Leading e-bike maker VanMoof is betting the cost of living crisis will drive more consumers to buy its products instead of cars, setting a rare positive note as soaring inflation weighs on businesses in the world.
Co-chief executive Ties Carlier said the Dutch automaker is targeting city commuters more as high fuel costs and continued pressure on consumers’ wallets are forcing many to look for cheaper alternatives to cars and public transport. .
Although VanMoof has had to pass on some inflationary costs to its customers, the rising cost of living “is very good” for the company, Carlier told the Financial Times.
“An electric bike is the best alternative for [a car] in the city . . . It is also, fortunately, one of the most affordable solutions compared to the car, certainly, but even compared to public transport in London.
The start-up, whose bikes range in price from £2,248 to £2,998, is counting on further momentum after coronavirus lockdowns led to a surge in demand for e-bikes. VanMoof reported a tripling of sales in 2020, the most recent year for which it provided figures, helping its customer base to reach 155,000 passengers.
Carlier’s optimism is shared by companies in the industry. Last year, the managing director of Bosch eBike Systems, one of Europe’s largest e-bike parts suppliers, told the FT that half of all pedal bikes sold in the region will have a motor by 2025.
But VanMoof doesn’t see conventional bikes as its main competition, Carlier said.
“Our competitors are car brands,” he added. “[We now see customers] only use the car for essential things outside the city, but use the bike for trips around town. [Or] Ditch the second car and place an e-bike or two in its place. . . With cars, it’s not just fuel [that costs money]it’s wear and tear, parking.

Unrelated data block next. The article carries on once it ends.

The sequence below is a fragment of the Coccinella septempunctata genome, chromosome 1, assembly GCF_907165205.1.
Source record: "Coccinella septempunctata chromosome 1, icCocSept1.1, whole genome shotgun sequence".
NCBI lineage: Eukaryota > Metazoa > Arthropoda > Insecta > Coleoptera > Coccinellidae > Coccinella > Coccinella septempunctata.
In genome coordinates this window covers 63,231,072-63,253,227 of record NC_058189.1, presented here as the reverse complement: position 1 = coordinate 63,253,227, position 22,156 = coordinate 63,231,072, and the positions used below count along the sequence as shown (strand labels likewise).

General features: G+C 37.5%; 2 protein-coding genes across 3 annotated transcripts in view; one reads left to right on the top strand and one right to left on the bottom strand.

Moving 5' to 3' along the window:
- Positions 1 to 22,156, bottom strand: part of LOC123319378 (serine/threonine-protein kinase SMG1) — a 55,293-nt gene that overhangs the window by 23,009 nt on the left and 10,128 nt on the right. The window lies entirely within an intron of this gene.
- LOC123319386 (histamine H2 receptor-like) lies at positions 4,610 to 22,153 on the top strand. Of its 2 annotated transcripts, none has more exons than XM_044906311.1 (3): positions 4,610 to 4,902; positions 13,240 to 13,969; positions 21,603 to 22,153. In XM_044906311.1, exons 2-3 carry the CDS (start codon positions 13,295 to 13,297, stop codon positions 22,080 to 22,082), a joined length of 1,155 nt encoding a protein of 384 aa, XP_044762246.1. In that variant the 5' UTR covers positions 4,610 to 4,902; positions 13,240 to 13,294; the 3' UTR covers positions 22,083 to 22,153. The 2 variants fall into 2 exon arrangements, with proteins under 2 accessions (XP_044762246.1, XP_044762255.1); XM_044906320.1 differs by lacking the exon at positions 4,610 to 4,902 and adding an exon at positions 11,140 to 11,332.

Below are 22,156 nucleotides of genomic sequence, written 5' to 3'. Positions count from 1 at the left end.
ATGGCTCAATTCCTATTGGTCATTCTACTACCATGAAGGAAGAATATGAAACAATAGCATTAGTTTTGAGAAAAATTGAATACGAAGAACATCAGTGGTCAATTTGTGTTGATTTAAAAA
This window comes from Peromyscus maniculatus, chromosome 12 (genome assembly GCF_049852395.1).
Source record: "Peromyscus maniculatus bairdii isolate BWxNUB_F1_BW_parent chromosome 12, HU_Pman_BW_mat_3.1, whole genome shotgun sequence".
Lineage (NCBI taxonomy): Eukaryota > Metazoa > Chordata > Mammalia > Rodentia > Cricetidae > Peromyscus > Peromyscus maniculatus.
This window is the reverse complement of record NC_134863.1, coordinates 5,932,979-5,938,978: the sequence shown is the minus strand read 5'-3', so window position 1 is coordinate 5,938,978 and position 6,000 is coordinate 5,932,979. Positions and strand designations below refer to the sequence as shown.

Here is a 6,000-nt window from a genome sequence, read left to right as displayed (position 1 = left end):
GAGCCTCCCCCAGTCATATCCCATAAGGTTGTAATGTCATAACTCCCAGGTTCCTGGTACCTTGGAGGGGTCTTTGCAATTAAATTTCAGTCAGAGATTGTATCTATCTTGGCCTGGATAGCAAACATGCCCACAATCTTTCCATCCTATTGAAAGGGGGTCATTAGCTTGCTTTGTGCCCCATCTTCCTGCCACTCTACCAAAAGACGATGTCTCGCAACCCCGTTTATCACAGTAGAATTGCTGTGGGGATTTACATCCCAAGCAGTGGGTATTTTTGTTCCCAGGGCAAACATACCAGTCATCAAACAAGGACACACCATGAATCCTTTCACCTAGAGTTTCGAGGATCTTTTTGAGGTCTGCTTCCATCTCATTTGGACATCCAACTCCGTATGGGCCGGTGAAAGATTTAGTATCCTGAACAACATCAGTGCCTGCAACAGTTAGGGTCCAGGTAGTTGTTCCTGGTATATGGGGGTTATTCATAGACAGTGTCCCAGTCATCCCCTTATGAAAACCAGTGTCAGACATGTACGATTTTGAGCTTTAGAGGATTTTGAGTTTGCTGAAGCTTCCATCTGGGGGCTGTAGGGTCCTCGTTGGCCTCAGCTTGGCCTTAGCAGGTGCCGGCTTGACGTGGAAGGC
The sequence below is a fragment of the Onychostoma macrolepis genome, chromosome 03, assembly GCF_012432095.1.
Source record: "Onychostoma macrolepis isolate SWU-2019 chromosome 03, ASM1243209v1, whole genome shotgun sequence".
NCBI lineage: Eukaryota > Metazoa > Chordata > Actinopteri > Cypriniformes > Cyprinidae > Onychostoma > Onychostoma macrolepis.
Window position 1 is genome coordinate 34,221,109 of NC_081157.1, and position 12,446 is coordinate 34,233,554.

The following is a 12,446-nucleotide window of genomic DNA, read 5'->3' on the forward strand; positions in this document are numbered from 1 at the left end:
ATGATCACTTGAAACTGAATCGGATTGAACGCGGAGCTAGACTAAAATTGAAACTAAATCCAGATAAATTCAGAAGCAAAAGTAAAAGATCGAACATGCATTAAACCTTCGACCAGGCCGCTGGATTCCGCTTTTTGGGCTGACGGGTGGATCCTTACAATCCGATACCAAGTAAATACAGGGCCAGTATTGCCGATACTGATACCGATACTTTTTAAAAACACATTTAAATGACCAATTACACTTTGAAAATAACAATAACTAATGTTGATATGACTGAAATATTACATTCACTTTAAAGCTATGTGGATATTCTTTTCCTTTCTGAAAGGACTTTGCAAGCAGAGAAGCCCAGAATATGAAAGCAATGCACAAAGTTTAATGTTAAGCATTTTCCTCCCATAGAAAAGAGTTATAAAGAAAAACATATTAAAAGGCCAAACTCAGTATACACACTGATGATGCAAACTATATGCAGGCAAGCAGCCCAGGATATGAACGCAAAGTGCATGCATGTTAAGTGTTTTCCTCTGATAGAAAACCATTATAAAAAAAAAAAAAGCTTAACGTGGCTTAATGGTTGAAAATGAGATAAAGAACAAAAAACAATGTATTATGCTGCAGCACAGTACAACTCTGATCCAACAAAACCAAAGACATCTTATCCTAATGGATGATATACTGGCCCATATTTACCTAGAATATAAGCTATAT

VanMoof had raised 179.2 million euros ($175.9 million) from investors last December, making it Europe’s most-funded e-bike start-up, according to sister publication FT , Sifted. Carlier said the company aims for profitability by 2024.
But while it expects to benefit overall from the rising cost of living, the manufacturer has faced headwinds from recent supply chain disruptions that have increased its own costs.
At one point, the price of semiconductors jumped from 80 cents to $30 per chip, Carlier said. Due to the recent closures of the Chinese manufacturing center in Shenzhen, first deliveries of VanMoof’s latest bike, the S5, have been delayed by three months, he added.
But Carlier said VanMoof is mitigating the impact of cross-border trade disruptions by largely focusing its supply chain in Taiwan, where the chief executive is based.
When asked if he was concerned about China’s growing threats to Taiwan, Carlier said he was “not that worried”.
“Because we are meeting in Taiwan, I think we are less vulnerable, because we [also get most of our parts] of Taiwan,” he said. “You are less vulnerable than if you were, for example, assembling your bike in Turkey or Portugal. . . and you have to source your components from anywhere in the world.